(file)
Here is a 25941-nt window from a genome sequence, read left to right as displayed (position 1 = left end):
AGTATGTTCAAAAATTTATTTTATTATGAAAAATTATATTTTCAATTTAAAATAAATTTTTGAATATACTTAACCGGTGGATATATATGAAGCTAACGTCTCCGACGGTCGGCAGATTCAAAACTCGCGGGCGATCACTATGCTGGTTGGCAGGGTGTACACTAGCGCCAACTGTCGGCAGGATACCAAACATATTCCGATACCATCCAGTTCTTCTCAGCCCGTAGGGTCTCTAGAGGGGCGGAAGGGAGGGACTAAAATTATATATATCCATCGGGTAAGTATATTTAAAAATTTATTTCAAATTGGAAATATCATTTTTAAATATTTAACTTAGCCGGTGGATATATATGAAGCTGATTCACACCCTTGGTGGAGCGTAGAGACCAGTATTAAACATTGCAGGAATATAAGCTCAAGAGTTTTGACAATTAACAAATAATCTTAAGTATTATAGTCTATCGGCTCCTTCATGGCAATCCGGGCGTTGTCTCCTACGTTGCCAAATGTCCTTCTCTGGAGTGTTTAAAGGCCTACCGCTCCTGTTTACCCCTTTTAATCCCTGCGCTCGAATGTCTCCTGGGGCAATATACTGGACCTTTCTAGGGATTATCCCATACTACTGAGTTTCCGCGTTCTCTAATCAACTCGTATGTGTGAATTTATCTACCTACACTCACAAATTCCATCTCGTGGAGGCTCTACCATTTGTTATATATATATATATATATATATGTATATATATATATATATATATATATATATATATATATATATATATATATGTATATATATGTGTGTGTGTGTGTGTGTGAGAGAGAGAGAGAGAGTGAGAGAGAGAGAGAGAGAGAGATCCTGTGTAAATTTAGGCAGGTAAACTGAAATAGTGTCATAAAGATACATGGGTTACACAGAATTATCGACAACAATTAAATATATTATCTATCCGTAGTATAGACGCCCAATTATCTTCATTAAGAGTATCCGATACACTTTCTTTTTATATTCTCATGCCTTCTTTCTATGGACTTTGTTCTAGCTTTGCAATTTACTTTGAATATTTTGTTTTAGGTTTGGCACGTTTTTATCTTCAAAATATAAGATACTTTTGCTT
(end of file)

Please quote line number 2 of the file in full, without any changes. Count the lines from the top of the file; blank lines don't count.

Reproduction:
AGTATGTTCAAAAATTTATTTTATTATGAAAAATTATATTTTCAATTTAAAATAAATTTTTGAATATACTTAACCGGTGGATATATATGAAGCTAACGTCTCCGACGGTCGGCAGATTCAAAACTCGCGGGCGATCACTATGCTGGTTGGCAGGGTGTACACTAGCGCCAACTGTCGGCAGGATACCAAACATATTCCGATACCATCCAGTTCTTCTCAGCCCGTAGGGTCTCTAGAGGGGCGGAAGGGAGGGACTAAAATTATATATATCCATCGGGTAAGTATATTTAAAAATTTATTTCAAATTGGAAATATCATTTTTAAATATTTAACTTAGCCGGTGGATATATATGAAGCTGATTCACACCCTTGGTGGAGCGTAGAGACCAGTATTAAACATTGCAGGAATATAAGCTCAAGAGTTTTGACAATTAACAAATAATCTTAAGTATTATAGTCTATCGGCTCCTTCATGGCAATCCGGGCGTTGTCTCCTACGTTGCCAAATGTCCTTCTCTGGAGTGTTTAAAGGCCTACCGCTCCTGTTTACCCCTTTTAATCCCTGCGCTCGAATGTCTCCTGGGGCAATATACTGGACCTTTCTAGGGATTATCCCATACTACTGAGTTTCCGCGTTCTCTAATCAACTCGTATGTGTGAATTTATCTACCTACACTCACAAATTCCATCTCGTGGAGGCTCTACCATTTGTTATATATATATATATATATATATGTATATATATATATATATATATATATATATATATATATATATATATATATGTATATATATGTGTGTGTGTGTGTGTGTGAGAGAGAGAGAGAGAGTGAGAGAGAGAGAGAGAGAGAGATCCTGTGTAAATTTAGGCAGGTAAACTGAAATAGTGTCATAAAGATACATGGGTTACACAGAATTATCGACAACAATTAAATATATTATCTATCCGTAGTATAGACGCCCAATTATCTTCATTAAGAGTATCCGATACACTTTCTTTTTATATTCTCATGCCTTCTTTCTATGGACTTTGTTCTAGCTTTGCAATTTACTTTGAATATTTTGTTTTAGGTTTGGCACGTTTTTATCTTCAAAATATAAGATACTTTTGCTT